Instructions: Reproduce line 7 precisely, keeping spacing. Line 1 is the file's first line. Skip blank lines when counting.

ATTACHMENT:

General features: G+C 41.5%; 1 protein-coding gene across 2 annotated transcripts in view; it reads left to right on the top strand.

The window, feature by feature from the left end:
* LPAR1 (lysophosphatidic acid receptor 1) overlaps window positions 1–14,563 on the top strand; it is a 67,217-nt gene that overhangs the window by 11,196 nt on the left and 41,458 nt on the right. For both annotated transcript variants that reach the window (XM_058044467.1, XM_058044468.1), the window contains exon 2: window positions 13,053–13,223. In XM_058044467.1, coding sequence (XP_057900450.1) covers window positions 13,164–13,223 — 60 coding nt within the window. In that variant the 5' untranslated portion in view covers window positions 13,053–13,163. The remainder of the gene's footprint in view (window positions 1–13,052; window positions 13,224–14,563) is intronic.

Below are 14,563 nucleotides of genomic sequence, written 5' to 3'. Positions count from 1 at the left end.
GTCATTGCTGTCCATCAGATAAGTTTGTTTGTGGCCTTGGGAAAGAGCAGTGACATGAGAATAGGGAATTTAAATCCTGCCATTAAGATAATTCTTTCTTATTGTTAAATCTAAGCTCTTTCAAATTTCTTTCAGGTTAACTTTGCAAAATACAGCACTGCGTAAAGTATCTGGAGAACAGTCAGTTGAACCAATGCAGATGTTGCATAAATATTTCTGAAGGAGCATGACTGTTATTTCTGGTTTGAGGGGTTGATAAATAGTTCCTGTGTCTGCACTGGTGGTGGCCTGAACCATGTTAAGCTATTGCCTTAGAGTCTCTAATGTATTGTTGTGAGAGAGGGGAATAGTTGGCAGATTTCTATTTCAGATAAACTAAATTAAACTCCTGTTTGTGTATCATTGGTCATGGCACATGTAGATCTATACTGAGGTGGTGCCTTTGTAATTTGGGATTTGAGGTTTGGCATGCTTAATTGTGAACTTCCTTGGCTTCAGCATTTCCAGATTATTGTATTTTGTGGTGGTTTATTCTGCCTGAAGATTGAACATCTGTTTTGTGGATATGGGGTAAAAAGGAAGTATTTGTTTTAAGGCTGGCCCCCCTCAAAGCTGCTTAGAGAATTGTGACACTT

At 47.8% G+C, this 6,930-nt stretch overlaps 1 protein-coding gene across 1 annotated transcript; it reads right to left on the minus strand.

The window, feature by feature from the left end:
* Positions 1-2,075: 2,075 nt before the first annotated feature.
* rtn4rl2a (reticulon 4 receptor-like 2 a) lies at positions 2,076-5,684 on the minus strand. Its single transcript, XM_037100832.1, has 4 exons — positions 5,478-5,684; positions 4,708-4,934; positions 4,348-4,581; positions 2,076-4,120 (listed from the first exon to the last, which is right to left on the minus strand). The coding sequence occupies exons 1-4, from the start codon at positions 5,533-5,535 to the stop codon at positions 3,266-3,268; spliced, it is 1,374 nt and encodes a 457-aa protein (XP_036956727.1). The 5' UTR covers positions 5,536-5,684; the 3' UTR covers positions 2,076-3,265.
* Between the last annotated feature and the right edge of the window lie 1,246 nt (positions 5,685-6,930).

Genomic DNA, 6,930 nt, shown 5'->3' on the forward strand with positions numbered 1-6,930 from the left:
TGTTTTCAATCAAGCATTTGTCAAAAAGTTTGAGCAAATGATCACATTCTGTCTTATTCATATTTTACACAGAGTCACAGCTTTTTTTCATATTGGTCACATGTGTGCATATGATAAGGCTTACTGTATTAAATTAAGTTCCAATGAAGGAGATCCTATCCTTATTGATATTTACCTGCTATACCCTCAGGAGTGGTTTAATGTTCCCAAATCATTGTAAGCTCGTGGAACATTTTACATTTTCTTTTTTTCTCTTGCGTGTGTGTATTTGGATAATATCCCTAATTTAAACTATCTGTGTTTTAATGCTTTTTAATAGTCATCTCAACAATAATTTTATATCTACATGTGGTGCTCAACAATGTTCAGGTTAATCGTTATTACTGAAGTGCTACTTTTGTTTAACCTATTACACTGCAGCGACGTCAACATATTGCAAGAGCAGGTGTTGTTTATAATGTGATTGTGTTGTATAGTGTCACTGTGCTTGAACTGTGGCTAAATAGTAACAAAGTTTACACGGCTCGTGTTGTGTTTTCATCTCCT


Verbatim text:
The window, feature by feature from the left end: